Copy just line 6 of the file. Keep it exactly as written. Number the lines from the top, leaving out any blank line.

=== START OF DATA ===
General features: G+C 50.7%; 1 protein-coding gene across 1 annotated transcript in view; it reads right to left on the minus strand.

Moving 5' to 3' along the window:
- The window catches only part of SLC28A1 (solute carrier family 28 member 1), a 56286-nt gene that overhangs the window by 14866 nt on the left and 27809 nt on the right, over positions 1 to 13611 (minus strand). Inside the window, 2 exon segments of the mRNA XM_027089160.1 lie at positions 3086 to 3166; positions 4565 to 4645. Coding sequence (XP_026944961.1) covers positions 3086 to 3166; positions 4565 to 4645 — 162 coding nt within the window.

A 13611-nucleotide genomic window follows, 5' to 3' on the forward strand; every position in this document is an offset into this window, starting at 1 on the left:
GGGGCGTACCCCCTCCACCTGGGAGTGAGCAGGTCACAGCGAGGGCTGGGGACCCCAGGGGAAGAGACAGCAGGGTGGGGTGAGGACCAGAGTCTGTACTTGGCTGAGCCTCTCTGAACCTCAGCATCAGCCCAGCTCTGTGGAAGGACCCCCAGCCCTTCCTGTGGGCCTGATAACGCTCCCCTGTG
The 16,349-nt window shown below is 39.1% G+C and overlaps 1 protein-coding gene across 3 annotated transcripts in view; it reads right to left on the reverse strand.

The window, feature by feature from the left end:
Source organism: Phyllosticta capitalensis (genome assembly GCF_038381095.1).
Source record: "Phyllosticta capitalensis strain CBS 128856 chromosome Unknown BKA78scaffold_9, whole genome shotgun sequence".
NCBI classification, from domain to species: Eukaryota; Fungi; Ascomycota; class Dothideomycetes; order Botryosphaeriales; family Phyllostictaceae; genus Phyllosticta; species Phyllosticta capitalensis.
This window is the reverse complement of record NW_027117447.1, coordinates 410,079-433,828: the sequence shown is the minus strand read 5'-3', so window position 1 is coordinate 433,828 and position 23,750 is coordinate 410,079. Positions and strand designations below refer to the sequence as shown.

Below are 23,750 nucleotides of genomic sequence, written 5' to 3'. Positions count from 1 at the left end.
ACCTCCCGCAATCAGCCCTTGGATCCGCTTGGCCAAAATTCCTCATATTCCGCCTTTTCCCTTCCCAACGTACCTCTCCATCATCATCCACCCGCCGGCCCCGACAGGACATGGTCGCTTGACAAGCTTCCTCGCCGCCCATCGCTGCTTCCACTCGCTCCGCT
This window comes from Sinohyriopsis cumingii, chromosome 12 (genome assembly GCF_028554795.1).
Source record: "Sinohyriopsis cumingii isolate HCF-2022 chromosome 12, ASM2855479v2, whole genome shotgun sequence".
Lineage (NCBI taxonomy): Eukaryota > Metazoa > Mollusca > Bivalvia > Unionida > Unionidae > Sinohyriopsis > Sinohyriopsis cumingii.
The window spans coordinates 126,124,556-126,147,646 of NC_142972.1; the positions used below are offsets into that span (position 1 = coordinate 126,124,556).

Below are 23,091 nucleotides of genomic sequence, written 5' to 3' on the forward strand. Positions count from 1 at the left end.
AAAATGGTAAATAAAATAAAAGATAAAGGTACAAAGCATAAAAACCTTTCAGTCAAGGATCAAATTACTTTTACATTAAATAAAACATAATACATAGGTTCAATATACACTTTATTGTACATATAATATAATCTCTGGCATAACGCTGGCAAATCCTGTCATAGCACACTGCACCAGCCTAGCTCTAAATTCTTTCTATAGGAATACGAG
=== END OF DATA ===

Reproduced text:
The 16,349-nt window shown below is 39.1% G+C and overlaps 1 protein-coding gene across 3 annotated transcripts in view; it reads right to left on the reverse strand.